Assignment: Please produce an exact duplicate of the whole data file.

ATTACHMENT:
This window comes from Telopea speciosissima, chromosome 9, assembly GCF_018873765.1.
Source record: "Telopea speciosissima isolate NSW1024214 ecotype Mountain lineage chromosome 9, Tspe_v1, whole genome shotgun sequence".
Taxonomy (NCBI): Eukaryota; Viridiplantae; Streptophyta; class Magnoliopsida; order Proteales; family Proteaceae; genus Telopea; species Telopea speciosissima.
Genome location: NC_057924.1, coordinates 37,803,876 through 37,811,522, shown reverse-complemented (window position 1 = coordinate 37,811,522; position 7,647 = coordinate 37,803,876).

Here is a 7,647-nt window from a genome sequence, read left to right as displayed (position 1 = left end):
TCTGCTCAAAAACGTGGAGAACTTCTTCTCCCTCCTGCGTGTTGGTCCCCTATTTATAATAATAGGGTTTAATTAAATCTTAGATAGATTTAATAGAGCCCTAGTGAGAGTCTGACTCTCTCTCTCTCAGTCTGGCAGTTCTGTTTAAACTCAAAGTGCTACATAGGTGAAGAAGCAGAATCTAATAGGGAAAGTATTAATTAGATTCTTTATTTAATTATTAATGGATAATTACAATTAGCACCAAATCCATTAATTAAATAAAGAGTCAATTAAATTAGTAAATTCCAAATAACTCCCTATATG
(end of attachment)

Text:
This window comes from Telopea speciosissima, chromosome 9, assembly GCF_018873765.1.
Source record: "Telopea speciosissima isolate NSW1024214 ecotype Mountain lineage chromosome 9, Tspe_v1, whole genome shotgun sequence".
Taxonomy (NCBI): Eukaryota; Viridiplantae; Streptophyta; class Magnoliopsida; order Proteales; family Proteaceae; genus Telopea; species Telopea speciosissima.
Genome location: NC_057924.1, coordinates 37,803,876 through 37,811,522, shown reverse-complemented (window position 1 = coordinate 37,811,522; position 7,647 = coordinate 37,803,876).

Here is a 7,647-nt window from a genome sequence, read left to right as displayed (position 1 = left end):
TCTGCTCAAAAACGTGGAGAACTTCTTCTCCCTCCTGCGTGTTGGTCCCCTATTTATAATAATAGGGTTTAATTAAATCTTAGATAGATTTAATAGAGCCCTAGTGAGAGTCTGACTCTCTCTCTCTCAGTCTGGCAGTTCTGTTTAAACTCAAAGTGCTACATAGGTGAAGAAGCAGAATCTAATAGGGAAAGTATTAATTAGATTCTTTATTTAATTATTAATGGATAATTACAATTAGCACCAAATCCATTAATTAAATAAAGAGTCAATTAAATTAGTAAATTCCAAATAACTCCCTATATG